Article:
Friday, January 14, 2011

Schwalbe Winter Tires

As a year-round cyclist living in an area with snow and frost, despite the cost, I decided to get studded winter tires.  The combination of a few things convinced me that it was worth the experiment:
  1. I caught a sale at a store that had both a 20" and 26" matching tire for the recumbent.
  2. A few positive experiences from friends gave me the opportunity to ask a few questions.
  3. I decided that an injury was far more expensive than a pair of tires.
Given that virtually all of my riding is on roads, my primary interest was dealing with icy conditions on plowed surfaces.  Consequently, I didn't need a particularly aggressive tread.  Vanity pushed me to get matching front and rear tires for the recumbent such that I settled on the Schwalbe Marathon Winter.  At this point, I have several days of riding and commuting during normal and "winter" conditions and have reached a few conclusions.

Let's consider winter weather first ...

We recently had a snow storm with mild amounts of snow -- approximately one to two inches by my unscientific observation -- but excellent conditions for ice formation.  The morning commute had noticeable snow accumulation mixed with slush and ice.  By the evening, there were long strips of relatively thick and hard ice on the multi-use paths (MUP).  The roads, however, were plowed and well treated for ice such that ice was spotty. 

Handling is much much much better on icy trails and roads.  The moderately aggressive tread -- for a city/road tire -- helps somewhat in the snow and slush.  If we assume that it is meant to be applied to the MUPs, Schwalbe's claim of "full control on icy roads", however, is a fantasy that would make Mr. Roarke proud.  During the evening commute, my typical speeds on the flats and downhills will be about 13 to 18 mph.  While on the MUPs, my velocity was roughly cut in half.  Any faster than that and I would get an occasional squirm that was a little unsettling.  Note that I could still pedal up the occasional steep climbs while leaving the Teddy Roosevelt parking lot heading towards Rosslyn.  Moreover, the tires gripped much better than walking while wearing these shoes.  A test walk at the top resulted in comedy that would have made Chevy Chase proud if I had actually fallen.  But the bicycle was very steady.  The tires, however, performed very well on the arterials and side streets.  While I am a little too chicken to ride at 100%, I have noticed no handling changes nor sliding while riding at 80 to 90%.  Mind you, I would slow down more while going downhill; but I am quite pleased with the road performance.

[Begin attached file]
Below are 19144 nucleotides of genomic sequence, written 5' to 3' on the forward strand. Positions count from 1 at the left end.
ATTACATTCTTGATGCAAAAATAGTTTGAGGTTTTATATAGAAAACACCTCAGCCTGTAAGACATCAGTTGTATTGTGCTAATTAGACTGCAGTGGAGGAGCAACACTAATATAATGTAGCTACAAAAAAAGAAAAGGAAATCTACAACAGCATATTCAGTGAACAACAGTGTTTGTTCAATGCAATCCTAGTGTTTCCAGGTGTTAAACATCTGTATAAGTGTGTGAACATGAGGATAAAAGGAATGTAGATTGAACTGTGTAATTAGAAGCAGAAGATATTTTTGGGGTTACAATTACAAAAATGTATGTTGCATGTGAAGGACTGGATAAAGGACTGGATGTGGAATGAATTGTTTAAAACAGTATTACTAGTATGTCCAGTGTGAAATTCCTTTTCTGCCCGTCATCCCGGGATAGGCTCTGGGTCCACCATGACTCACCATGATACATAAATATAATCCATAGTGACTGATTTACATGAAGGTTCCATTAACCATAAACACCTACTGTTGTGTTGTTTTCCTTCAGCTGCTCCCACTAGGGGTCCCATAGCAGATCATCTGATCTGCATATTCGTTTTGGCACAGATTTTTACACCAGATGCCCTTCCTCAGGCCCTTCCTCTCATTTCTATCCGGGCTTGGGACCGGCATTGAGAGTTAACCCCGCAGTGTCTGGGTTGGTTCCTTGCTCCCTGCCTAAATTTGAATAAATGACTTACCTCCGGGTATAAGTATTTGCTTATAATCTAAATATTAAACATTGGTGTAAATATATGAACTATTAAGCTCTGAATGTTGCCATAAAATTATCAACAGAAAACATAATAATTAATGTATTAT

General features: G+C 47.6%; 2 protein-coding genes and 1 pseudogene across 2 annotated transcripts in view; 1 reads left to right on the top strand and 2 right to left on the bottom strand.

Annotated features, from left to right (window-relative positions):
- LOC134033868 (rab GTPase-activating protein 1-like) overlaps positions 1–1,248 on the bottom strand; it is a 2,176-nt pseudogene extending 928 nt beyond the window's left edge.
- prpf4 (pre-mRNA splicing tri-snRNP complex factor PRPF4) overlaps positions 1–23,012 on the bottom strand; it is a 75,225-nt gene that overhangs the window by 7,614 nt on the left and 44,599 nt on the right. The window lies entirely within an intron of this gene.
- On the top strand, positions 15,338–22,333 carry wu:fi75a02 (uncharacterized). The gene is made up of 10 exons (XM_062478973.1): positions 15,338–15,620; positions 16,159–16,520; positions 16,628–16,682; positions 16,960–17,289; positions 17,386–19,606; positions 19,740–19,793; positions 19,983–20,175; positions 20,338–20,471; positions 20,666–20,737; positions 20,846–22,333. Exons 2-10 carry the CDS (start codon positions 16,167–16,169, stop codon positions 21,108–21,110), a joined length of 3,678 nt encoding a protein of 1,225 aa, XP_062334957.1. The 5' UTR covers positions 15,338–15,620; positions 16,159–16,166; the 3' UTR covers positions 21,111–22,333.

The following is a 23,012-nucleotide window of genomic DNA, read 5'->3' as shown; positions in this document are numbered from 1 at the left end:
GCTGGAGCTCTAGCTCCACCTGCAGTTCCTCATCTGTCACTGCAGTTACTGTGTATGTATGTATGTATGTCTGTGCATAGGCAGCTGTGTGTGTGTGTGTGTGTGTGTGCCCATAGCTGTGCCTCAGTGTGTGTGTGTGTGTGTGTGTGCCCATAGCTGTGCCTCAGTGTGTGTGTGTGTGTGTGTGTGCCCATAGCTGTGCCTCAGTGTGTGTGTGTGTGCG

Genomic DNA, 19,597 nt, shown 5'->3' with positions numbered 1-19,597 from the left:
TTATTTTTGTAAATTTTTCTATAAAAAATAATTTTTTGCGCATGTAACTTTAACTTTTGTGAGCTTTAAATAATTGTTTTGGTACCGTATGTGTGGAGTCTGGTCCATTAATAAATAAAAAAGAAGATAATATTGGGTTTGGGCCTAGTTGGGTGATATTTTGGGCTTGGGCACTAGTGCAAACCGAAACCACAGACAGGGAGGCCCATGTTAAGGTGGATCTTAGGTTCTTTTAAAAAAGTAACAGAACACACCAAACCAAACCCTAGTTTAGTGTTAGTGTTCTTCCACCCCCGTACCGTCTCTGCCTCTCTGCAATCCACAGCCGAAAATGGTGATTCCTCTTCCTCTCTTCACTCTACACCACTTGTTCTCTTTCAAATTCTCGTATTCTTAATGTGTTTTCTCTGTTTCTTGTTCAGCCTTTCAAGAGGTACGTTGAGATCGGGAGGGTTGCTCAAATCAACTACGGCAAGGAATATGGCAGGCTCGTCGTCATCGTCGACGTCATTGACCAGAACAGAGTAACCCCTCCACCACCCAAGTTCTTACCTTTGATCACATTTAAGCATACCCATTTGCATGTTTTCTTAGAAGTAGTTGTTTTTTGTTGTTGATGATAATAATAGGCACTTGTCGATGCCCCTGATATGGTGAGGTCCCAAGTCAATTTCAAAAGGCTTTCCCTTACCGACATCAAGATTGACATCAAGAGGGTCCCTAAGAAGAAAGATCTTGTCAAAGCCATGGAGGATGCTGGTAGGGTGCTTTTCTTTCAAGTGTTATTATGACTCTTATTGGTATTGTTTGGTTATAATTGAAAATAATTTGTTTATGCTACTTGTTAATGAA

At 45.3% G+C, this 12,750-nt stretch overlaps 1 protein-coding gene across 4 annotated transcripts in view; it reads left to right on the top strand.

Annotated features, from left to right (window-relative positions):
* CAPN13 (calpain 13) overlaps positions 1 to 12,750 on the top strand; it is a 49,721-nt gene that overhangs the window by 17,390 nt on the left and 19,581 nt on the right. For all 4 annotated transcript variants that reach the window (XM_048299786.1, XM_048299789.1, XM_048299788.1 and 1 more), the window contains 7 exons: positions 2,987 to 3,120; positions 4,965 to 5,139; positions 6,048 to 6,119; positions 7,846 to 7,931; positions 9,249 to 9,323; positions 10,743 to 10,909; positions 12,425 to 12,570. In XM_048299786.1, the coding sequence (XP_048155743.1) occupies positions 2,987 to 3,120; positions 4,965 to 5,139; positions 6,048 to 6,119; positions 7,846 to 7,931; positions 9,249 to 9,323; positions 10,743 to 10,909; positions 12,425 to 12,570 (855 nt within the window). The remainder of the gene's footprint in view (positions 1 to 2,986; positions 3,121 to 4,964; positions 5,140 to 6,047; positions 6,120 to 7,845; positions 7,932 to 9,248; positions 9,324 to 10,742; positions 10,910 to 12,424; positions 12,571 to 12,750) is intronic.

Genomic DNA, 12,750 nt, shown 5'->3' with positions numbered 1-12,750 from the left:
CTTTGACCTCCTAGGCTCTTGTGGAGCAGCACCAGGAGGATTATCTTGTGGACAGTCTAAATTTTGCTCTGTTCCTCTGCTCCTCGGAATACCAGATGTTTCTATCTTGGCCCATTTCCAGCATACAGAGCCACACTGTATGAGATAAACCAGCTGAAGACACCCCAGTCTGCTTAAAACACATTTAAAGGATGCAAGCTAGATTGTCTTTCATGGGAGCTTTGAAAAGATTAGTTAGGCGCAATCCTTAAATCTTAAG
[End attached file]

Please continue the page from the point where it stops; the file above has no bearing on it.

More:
Now normal conditions ...

The fastest way to describe the tires is that they behave a lot like a mountain bike tire with some moderate knobbies.  Personally, I typically use wide supple tires with little or no tread so the change in rolling resistance and handling is noticeable.  Relative to my typical tire, they are very heavy.  Schwalbe claims the 26x1.75" tire is about 1000 grams.  I believe it.  So while I have friends that do centuries -- or longer -- with the winter tires, they wouldn't be my first choice.  On the plus side, the tires do support a wide range of tire pressures.  During normal conditions I have been running them at 45/50 PSI in the front/rear.  So the ride is comfortable. 

My conclusion ...

In short, if you want to blast down the Mount Vernon Trail or similar, I think you need a more aggressive winter tire.  But it will allow you to ride the trails with much more confidence at a relaxed pace while performing at an acceptable level during normal conditions.  If you want to continue road riding with a much higher degree of confidence, these tires are an excellent choice. 

Important note regarding the tires ...

I had an opportunity to play with tire pressures a bit and ice, snow, and slush handling all improve with lower tire pressures.  As a cyclist that is floating between 190 and 200 pounds and typically rides with lower than average tire pressures -- a story for another post ... I think the average person rides with way too high tire pressure -- I still lowered the tire pressure another 10% or so for road use.  And for the local MUPs, I pushed it further towards 35 PSI in the front.


  1. Wow, I run 35psi on my car tires....

  2. My winter tires (also Schwalbe Marathon Winter) have been great, especially given that the Wilson Bridge was plowed but not salted. Three days after the snow fell the shady areas have a thin layer of snow and/or ice and the tires handle it very well. They even rode well on Wednesday (the day after the snow fell) before the trail was plowed.